Very little sea ice movement was observed this week, with only a slight southerly drift of sea ice towards the Bering Strait. Multiyear ice continues to flow into the Chukchi from the east due to the Beaufort Gyre. Ice continues to thicken with temperatures averaging around -30°C, and any openings that form in the sea ice quickly refreeze to young ice in a matter of hours.
A wind shift from westerly to easterly in Cook Inlet brought a lot of the ice southward. That combined with slightly warmer temperatures, though still below freezing, melted out the thin, first-year ice, leaving less ice around this week from the cold snap seen earlier this month.
The northern portion of Greenland Sea saw average temperatures of -22°C to -24°C along the coast and -12°C to -14°C along the ice edge. With strong polar air coupling with winds and currents, mobile ice moved south and east. In the central portions of Greenland Sea, the cold northerly flow pattern allowed some fast ice to extend farther off the coast, with ice growth continuing throughout the rest of the Greenland Sea.
The Hudson Bay ice pack consists of predominantly first-year, with some grey-white ice still present along the eastern shoreline. Young ice continues to form along the northwest coastline as the pack moves offshore to the southeast. James Bay is predominantly thin first-year ice with some young ice and grey-white ice present. Foxe Basin is a mix of medium first-year, first-year and young ice. First-year ice is predominant in Foxe Basin. A thin strip of first-year ice containing a trace of old ice is extending southwards between Southampton Island and Baffin Island. Hudson Strait contains a mixture of grey-white ice and first-year ice. First-year ice is predominant along the southern Quebec shoreline and young and grey-white ice is predominant along the northern Baffin Island shoreline. Ungava Bay contains a mixture of grey-white and first-year ice. Fury and Hecla Strait is fasted. There is a trace of old ice along the western shore south of Hall Beach.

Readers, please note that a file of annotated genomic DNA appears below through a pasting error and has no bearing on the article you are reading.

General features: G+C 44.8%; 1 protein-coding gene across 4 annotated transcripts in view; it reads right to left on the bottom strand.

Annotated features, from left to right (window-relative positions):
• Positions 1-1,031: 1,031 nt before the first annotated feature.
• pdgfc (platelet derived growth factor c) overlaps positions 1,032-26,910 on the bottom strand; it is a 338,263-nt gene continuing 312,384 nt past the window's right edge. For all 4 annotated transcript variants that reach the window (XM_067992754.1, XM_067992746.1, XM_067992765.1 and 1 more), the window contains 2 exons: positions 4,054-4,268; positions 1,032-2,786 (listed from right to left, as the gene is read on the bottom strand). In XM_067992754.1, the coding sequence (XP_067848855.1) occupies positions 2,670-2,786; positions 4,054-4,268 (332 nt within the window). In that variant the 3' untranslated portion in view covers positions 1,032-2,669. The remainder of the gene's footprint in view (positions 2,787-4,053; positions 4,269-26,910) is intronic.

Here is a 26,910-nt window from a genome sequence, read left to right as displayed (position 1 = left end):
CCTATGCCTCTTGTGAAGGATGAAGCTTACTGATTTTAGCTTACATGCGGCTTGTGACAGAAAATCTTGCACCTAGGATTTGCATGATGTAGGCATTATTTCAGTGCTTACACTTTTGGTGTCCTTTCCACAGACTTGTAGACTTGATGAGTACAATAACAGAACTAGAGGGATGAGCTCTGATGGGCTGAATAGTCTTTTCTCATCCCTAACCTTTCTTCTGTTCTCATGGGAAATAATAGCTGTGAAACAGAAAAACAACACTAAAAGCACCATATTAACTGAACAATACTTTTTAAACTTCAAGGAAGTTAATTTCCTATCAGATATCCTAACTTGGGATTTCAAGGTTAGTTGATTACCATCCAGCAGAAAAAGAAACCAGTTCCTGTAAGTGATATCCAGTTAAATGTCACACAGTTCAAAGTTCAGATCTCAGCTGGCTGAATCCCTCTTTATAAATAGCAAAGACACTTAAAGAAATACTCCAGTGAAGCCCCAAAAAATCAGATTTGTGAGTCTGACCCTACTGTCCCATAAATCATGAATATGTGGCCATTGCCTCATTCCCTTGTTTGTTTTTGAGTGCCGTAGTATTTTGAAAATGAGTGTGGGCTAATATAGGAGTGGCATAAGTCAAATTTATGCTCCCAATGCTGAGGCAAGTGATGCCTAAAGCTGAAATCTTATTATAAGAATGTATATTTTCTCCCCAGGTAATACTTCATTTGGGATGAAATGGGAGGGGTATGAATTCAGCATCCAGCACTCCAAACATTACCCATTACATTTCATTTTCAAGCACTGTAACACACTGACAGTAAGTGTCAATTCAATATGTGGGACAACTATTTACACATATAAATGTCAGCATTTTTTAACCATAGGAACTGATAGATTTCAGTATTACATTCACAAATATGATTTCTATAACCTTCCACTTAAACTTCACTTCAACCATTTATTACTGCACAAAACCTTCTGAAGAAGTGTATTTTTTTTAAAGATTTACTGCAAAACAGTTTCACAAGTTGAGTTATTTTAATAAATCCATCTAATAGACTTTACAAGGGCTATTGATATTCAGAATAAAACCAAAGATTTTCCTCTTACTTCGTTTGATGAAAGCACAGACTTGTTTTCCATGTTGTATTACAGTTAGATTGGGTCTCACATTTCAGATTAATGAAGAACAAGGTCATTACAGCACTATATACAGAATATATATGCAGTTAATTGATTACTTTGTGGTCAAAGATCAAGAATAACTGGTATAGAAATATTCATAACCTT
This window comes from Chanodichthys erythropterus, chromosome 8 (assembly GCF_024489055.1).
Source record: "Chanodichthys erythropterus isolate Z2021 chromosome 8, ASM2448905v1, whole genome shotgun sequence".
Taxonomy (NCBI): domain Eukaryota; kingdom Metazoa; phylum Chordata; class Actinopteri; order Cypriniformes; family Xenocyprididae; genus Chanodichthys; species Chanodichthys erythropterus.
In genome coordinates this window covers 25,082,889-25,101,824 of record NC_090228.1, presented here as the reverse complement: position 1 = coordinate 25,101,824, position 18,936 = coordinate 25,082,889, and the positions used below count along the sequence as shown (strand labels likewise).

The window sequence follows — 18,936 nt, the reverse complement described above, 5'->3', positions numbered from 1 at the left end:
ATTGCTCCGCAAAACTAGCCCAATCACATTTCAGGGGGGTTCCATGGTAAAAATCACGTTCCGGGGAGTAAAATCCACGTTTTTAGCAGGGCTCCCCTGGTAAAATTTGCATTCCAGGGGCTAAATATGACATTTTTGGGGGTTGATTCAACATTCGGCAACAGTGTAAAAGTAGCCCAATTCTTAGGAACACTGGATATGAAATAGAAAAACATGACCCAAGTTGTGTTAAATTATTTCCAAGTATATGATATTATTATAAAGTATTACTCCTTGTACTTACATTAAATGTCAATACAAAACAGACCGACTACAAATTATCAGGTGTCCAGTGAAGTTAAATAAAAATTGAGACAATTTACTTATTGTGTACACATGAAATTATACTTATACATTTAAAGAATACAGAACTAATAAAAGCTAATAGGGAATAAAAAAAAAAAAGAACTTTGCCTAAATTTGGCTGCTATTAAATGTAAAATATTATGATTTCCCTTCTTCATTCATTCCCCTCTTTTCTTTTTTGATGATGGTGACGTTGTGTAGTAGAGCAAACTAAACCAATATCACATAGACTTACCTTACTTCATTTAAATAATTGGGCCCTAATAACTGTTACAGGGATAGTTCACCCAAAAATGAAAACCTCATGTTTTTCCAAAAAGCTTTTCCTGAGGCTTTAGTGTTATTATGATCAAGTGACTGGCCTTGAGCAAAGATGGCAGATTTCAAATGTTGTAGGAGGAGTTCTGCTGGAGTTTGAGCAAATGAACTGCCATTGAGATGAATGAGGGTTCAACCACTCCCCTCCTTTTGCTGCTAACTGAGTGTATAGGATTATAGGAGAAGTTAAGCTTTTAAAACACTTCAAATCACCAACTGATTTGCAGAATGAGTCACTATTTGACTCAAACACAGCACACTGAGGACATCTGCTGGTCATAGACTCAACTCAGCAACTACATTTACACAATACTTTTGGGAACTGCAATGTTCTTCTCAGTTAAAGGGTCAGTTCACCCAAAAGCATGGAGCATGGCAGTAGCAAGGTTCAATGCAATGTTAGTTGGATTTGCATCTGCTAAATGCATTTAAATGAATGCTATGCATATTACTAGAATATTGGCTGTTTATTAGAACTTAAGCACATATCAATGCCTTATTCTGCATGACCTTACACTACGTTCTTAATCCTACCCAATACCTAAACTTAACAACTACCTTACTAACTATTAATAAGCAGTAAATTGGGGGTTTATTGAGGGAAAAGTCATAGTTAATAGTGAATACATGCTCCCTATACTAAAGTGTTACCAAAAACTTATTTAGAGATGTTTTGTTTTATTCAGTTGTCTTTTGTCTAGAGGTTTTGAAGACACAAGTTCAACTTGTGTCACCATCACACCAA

Over the past week, sea ice in the Kara Sea moved north up to 50 NM in some locations. Along the coast and around fast ice, new polynyas have opened and quickly frozen over with new and young ice. Air temperatures over the Kara Sea have ranged from -12°C to -18°C.
Sea ice south of the October Revolution Islands has fasted over during the past week. The sea ice has drifted north as much as 45 NM and has opened new polynyas along the coast and along the fast ice, which has quickly frozen over with new and young ice. Air temperatures over the Laptev Sea have ranged from -12°C to -30°C.
There was quite a bit of ice loss that occurred all over the region, due to some strong storm systems, with an average loss at the ice edge of almost 20nm. The storms melted and shifted ice around causing the first year ice to be compacted in a small area near Sakhalin Island.
Ice in the southernmost portion of the White Sea has compressed back toward the coast and melted out. This has created a larger area of lower concentration in the basin. Elsewhere the thicker ice has moved away from the coast leaving areas of thinner ice behind it. As the ice shifted around, new ice formed in the already primed waters. Thicker ice is beginning to flow out of the mouth of the White Sea and into the Barents Sea.
Air temperatures in the Yellow Sea remained well below freezing with temperatures being -12°C through -14°C near the coast. Many areas along the coast have fasted and grew in thickness this past week. The areas at the ice edge have shifted back and forth due to tidal action. Winds were light overall with coastal flow coming off the land onto the Yellow Sea.